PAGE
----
Exceptional gammon with cider and cinnamon

Gammon and coriander seeds have a time-honoured partnership, and have long been used to preserve meat. Our visit to a cider barn in Somerset inspired us to add some additional flavours. Using both cider and apple juice, and adding a bite of red chilli to the flavour of the coriander seeds adds a real sparkle to this dish.


  • 1.2kg/2lb 10oz boneless gammon joint (we used unsmoked but smoked would work too)

  • 500ml/17fl oz cider

  • 1 litre/1¾ pints cloudy apple juice

  • 2 sharp green apples, cored and cut into rough chunks

  • 2 x 8cm/3¼in pieces cinnamon stick

  • 3-4 fresh red chillies, seeds removed, cut into quarters

  • 1 tbsp coarsely crushed coriander seeds

For the glaze and sauce
  • 1 tbsp demerara sugar, or to taste

  • ¼ tsp chilli powder

  • 1 heaped tbsp cornflour

To serve
  • sautéed red cabbage with cumin seeds and lemon juice

  • green chilli mashed potatoes

Preparation method

  1. Soak the gammon in plenty of cold water in the fridge for at least two hours, or overnight. Drain well.
  2. Place the gammon along with all the other gammon ingredients in a casserole dish. The liquid should cover the meat; if not, add a little water to just cover. Bring to the boil, then reduce the heat to low and simmer gently, partly covered with a lid, for 1¼ hours. Turn the gammon carefully in the liquid every 20 minutes or so.
  3. Preheat the oven to 200C/400F/Gas 6.
  4. Remove the gammon from its cooking stock, transfer to a small roasting tin. Reserve the cooking liquid for making the sauce.
  5. Cut the rind from the gammon, leaving a thin layer of fat, and discard the rind. With a small sharp knife, score the fat into diamonds.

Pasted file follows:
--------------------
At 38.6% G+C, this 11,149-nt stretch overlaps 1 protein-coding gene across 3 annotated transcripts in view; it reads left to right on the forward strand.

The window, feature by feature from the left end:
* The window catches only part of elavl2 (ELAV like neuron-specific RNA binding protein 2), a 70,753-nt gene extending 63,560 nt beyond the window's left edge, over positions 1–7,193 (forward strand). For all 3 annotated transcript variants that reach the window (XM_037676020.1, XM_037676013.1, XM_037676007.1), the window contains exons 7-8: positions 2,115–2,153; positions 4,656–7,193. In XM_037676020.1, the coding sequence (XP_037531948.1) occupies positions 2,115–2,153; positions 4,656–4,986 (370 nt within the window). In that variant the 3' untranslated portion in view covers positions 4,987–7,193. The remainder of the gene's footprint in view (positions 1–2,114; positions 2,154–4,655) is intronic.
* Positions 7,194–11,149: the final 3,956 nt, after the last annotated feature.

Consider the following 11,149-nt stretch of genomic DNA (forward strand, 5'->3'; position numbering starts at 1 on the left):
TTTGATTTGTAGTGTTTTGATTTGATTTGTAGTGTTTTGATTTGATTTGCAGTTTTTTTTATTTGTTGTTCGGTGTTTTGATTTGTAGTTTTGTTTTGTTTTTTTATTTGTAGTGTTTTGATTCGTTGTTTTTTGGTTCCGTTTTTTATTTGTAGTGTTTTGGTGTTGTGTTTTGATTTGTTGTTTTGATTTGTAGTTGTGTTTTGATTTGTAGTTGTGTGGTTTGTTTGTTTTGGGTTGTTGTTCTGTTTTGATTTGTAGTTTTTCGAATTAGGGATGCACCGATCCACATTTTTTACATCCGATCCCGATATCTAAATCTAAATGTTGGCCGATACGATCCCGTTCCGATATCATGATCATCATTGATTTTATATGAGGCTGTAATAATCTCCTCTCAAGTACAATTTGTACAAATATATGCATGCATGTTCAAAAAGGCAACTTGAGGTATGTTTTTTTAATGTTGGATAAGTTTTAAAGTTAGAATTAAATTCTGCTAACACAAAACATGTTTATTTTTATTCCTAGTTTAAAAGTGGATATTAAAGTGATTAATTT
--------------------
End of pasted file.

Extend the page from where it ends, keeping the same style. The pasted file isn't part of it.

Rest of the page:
6. For the glaze, put a ladleful of cooking liquid into a large clean pan. Add the sugar and chilli powder and cook until a glaze-like consistency. Pour this over the gammon and roast for 15 minutes, until browned and caramelised. Set aside in a warm place while you make the sauce
  7. For the sauce, boil the cooking liquid in a pan, uncovered, over a high heat until it has reduced to about 500ml/17fl oz; this could take about 10 minutes of boiling.
  8. Strain the liquid through a sieve into a clean pan, rubbing any pieces of apple through the sieve too so that the flesh is in the sauce; leave behind only the skins. Taste the sauce and adjust seasoning to taste. If you want it sweeter, add a pinch of demerara sugar; you almost certainly won’t need any salt.
  9. Reheat the remaining strained sauce gently until it reaches a simmer. Blend the cornflour in a little cold water to a smooth paste, and stir into the sauce, stirring continuously. A creamy consistency is better than a very thick sauce, but if you prefer yours thicker, add a little more blended cornflour. To serve, place gammon slices on individual plates and pour over the sauce. Serve with spiced red cabbage and green chilli mash.

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